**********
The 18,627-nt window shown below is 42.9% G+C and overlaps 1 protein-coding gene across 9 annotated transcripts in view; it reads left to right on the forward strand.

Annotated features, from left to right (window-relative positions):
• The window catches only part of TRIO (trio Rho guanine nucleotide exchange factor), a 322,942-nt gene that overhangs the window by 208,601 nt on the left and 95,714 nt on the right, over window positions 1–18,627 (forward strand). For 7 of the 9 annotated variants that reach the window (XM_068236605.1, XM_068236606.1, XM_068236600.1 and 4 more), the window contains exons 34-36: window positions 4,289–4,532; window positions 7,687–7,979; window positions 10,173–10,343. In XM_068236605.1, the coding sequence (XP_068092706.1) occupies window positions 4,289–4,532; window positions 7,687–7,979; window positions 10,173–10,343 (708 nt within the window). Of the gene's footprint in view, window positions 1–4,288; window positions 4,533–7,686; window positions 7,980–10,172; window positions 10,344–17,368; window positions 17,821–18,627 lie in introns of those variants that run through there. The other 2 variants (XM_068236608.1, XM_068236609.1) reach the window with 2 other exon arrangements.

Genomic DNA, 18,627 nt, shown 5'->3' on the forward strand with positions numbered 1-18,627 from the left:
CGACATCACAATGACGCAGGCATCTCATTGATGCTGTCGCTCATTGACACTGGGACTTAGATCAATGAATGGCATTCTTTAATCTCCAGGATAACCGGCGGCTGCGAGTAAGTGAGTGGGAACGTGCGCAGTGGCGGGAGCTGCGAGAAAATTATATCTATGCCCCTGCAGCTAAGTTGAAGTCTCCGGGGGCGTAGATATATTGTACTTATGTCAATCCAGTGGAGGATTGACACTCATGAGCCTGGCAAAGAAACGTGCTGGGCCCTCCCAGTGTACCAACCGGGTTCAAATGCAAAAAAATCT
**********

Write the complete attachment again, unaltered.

The 18,627-nt window shown below is 42.9% G+C and overlaps 1 protein-coding gene across 9 annotated transcripts in view; it reads left to right on the forward strand.

Annotated features, from left to right (window-relative positions):
• The window catches only part of TRIO (trio Rho guanine nucleotide exchange factor), a 322,942-nt gene that overhangs the window by 208,601 nt on the left and 95,714 nt on the right, over window positions 1–18,627 (forward strand). For 7 of the 9 annotated variants that reach the window (XM_068236605.1, XM_068236606.1, XM_068236600.1 and 4 more), the window contains exons 34-36: window positions 4,289–4,532; window positions 7,687–7,979; window positions 10,173–10,343. In XM_068236605.1, the coding sequence (XP_068092706.1) occupies window positions 4,289–4,532; window positions 7,687–7,979; window positions 10,173–10,343 (708 nt within the window). Of the gene's footprint in view, window positions 1–4,288; window positions 4,533–7,686; window positions 7,980–10,172; window positions 10,344–17,368; window positions 17,821–18,627 lie in introns of those variants that run through there. The other 2 variants (XM_068236608.1, XM_068236609.1) reach the window with 2 other exon arrangements.

Genomic DNA, 18,627 nt, shown 5'->3' on the forward strand with positions numbered 1-18,627 from the left:
CGACATCACAATGACGCAGGCATCTCATTGATGCTGTCGCTCATTGACACTGGGACTTAGATCAATGAATGGCATTCTTTAATCTCCAGGATAACCGGCGGCTGCGAGTAAGTGAGTGGGAACGTGCGCAGTGGCGGGAGCTGCGAGAAAATTATATCTATGCCCCTGCAGCTAAGTTGAAGTCTCCGGGGGCGTAGATATATTGTACTTATGTCAATCCAGTGGAGGATTGACACTCATGAGCCTGGCAAAGAAACGTGCTGGGCCCTCCCAGTGTACCAACCGGGTTCAAATGCAAAAAAATCT